'The Kite Runner' novel finds new life as one-man stage show Oct. 8

UNIVERSITY PARK — A stage adaptation of "The Kite Runner," the international bestseller by physician-turned-author Khaled Hosseini, brings a poignant tale of friendship and betrayal to Penn State’s Schwab Auditorium at 7:30 p.m. Tuesday, Oct. 8.

"The Kite Runner" concerns two boys: Amir, a privileged Pashtun, and Hassan, a Hazara servant; who live in Kabul, Afghanistan’s capital city. The American Place Theatre’s adaptation features a single actor, Sorab Wadia, and focuses on the original short story that Hosseini later expanded into the novel.

Tickets for the Center for the Performing Arts presentation are $24 for an adult, $10 for a University Park student and $15 for a person 18 and younger. Buy tickets online at http://cpa.psu.edu or by phone at 814-863-0255. Outside the local calling area, dial 800-ARTS-TIX. Tickets are also available at four State College locations: Eisenhower Auditorium (weekdays 8 a.m. to 5 p.m.), Penn State Downtown Theatre Center (weekdays 9 a.m. to 4 p.m. and Saturdays 10 a.m. to 2 p.m.), HUB-Robeson Center Information Desk (weekdays 11 a.m. to 2 p.m.) and Bryce Jordan Center (weekdays 9 a.m. to 6 p.m.). A grant from the University Park Allocation Committee makes Penn State student prices possible.

Listen to a Center for the Performing Arts interview with Wadia.

Hosseini’s novels have touched the lives of millions. "The Kite Runner" (2003), adapted into an Oscar-nominated film in 2007, and "A Thousand Splendid Suns" (2007) are unforgettably emotional stories about some of the worst — and best — aspects of the human condition. And the "Mountains Echoed," the author’s third novel, was released earlier this year.

Wadia, a native of India who lives in New York City, portrays eight characters in the one-hour verbatim performance gleaned from the first third of the book. It’s a heartbreaking chronicle of life in a society where severe class division colors even the closest of relationships.

“I change character very quickly,” Wadia said. “Even when I started, that was my goal — to have a trigger to put me in the mood of the next person immediately because there’s no time to mess around.”

Amir, the protagonist, is in some ways more than one character. During the course of the play, the actor must portray him at three separate ages.

“All those three guys are one person, but three very different guys,” Wadia said.

Adapted and directed by Wynn Handman and using original Afghani music, the play is part of The American Place Theatre’s acclaimed Literature to Life series.

“For many years we have brought the one-man, verbatim theater adaptation work of American Place Theatre, but strictly for our school audiences,” said Amy Dupain Vashaw, audience and program development director for the Center for the Performing Arts. “This year we decided to opt for a public performance, as well as a school show, because we are presenting 'The Kite Runner.' That’s a book in our community that’s been so resonate with so many book groups and others that we wanted to give everyone the chance to see this incredible … adaptation.”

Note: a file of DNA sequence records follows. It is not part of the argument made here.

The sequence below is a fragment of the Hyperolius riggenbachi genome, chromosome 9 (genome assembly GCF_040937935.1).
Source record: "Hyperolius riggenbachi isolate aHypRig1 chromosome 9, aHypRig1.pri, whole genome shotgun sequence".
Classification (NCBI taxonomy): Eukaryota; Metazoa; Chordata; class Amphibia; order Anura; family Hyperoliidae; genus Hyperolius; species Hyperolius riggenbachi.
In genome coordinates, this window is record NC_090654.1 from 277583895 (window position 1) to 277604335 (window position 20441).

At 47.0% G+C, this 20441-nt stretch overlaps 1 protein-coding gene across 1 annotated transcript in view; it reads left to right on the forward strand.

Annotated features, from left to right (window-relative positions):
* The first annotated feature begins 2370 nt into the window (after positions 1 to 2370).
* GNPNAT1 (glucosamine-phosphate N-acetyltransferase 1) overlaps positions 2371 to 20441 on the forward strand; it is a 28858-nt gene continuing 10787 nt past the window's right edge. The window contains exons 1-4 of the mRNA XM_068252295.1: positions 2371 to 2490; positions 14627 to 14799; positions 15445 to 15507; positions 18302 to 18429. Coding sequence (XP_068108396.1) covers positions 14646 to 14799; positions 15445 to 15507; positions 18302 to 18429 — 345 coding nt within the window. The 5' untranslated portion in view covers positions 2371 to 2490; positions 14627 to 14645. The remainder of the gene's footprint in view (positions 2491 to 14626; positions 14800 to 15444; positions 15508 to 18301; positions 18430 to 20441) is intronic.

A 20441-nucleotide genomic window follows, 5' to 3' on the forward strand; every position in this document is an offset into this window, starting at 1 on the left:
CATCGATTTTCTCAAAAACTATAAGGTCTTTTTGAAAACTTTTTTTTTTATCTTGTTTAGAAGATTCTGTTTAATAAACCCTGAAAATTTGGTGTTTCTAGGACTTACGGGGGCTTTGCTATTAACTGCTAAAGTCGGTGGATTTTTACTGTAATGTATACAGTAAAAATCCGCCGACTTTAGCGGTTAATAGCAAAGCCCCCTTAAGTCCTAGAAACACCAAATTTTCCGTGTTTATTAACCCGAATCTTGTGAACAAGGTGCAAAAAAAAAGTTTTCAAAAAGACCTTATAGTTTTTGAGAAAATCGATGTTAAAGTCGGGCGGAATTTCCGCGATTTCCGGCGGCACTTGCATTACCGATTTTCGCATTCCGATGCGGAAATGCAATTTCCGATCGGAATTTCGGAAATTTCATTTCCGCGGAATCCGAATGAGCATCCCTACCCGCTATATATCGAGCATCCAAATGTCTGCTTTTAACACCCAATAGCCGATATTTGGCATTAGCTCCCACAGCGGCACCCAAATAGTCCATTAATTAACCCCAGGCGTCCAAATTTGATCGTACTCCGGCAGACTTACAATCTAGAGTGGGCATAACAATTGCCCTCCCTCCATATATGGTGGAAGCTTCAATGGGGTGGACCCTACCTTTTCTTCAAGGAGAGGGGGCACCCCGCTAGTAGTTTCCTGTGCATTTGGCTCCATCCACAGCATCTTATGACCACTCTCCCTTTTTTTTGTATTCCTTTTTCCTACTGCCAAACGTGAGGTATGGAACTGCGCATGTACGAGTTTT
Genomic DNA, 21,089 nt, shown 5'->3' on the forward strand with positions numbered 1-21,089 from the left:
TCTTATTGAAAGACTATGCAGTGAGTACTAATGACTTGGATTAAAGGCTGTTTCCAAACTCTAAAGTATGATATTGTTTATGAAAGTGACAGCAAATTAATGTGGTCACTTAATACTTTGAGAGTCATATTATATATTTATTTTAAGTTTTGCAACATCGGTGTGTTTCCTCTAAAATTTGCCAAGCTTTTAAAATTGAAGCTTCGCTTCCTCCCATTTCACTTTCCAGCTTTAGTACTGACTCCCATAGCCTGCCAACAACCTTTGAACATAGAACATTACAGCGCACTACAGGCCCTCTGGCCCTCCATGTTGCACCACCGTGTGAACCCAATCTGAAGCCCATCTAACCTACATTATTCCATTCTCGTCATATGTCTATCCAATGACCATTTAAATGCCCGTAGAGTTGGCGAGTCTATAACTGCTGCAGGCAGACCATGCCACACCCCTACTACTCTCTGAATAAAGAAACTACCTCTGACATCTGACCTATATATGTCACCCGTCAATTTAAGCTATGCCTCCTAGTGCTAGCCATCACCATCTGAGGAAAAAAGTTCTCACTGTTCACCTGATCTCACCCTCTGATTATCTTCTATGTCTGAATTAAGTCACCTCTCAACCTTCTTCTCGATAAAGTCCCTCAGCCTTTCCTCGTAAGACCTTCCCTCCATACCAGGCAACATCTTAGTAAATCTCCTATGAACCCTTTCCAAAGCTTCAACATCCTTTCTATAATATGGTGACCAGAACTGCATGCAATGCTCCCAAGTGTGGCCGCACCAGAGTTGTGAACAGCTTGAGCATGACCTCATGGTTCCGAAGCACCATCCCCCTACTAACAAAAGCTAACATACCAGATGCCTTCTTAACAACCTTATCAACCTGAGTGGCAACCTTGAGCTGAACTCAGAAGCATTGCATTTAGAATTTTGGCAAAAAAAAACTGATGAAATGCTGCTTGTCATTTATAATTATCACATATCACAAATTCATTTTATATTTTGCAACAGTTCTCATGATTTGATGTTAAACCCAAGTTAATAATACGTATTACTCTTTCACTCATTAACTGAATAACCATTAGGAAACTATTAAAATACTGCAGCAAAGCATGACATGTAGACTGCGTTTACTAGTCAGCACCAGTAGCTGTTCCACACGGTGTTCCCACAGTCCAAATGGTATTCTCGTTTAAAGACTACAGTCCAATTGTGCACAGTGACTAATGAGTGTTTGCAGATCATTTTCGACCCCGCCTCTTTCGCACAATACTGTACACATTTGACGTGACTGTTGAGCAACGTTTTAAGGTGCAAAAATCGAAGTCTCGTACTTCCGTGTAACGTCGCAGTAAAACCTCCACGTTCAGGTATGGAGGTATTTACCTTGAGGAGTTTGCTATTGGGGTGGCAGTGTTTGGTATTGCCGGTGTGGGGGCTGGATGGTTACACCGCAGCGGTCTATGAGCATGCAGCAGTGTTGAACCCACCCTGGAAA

At the outset of the performance, a teaching artist shares context about the show and its setting. After the presentation, Wadia participates in a 15-minute discussion with interested audience members. Artistic Viewpoints will not be offered before the show.

The Kite Runner includes mature themes. Parental discretion is advised.

Sandra Zaremba and Richard Brown sponsor the presentation.

"The Kite Runner" presentation is part of Penn State Reads, a new collaborative initiative for first-year University Park students. The common reading program is designed to provide a shared experience among new students, encourage intellectual engagement within and beyond the classroom, stimulate critical thinking and foster a deeper connection to Penn State’s mission and core values.

The public is welcome to participate in two free intergenerational book discussions about "The Kite Runner" novel. The two-hour discussions, at 8 a.m. Tuesday, Oct. 15 and 22, are scheduled for the State College Area High School North Building. Each discussion is a collaboration among State High English students, the Penn State Intergenerational Program (rooted in Penn State Extension), the Penn State College of Health and Human Development’s Center for Healthy Aging, and the Center for the Performing Arts. State High culinary students will provide refreshments. Contact Medora Ebersole at mde13@psu.edu or 814-863-6752, by Friday, Oct. 4, to register, get directions, learn about ways to obtain the book and receive a handout on intergenerational conversations about war, conflict, reconciliation and peace.

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Last Updated September 10, 2013